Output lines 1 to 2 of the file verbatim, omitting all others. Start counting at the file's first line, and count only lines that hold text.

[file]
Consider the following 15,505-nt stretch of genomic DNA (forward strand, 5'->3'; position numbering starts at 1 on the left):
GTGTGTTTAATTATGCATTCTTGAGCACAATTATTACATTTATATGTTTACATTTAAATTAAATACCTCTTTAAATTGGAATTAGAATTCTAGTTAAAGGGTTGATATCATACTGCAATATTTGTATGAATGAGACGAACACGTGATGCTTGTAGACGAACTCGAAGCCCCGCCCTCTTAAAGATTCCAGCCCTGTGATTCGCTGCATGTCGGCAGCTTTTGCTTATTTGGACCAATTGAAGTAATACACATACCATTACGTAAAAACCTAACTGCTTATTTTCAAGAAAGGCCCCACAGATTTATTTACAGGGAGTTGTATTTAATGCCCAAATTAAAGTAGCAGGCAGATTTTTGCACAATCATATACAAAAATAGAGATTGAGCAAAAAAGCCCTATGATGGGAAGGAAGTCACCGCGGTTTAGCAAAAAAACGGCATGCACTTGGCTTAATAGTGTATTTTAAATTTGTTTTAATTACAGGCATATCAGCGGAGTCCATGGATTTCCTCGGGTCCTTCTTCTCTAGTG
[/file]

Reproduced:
Consider the following 15,505-nt stretch of genomic DNA (forward strand, 5'->3'; position numbering starts at 1 on the left):
GTGTGTTTAATTATGCATTCTTGAGCACAATTATTACATTTATATGTTTACATTTAAATTAAATACCTCTTTAAATTGGAATTAGAATTCTAGTTAAAGGGTTGATATCATACTGCAATATTTGTATGAATGAGACGAACACGTGATGCTTGTAGACGAACTCGAAGCCCCGCCCTCTTAAAGATTCCAGCCCTGTGATTCGCTGCATGTCGGCAGCTTTTGCTTATTTGGACCAATTGAAGTAATACACATACCATTACGTAAAAACCTAACTGCTTATTTTCAAGAAAGGCCCCACAGATTTATTTACAGGGAGTTGTATTTAATGCCCAAATTAAAGTAGCAGGCAGATTTTTGCACAATCATATACAAAAATAGAGATTGAGCAAAAAAGCCCTATGATGGGAAGGAAGTCACCGCGGTTTAGCAAAAAAACGGCATGCACTTGGCTTAATAGTGTATTTTAAATTTGTTTTAATTACAGGCATATCAGCGGAGTCCATGGATTTCCTCGGGTCCTTCTTCTCTAGTG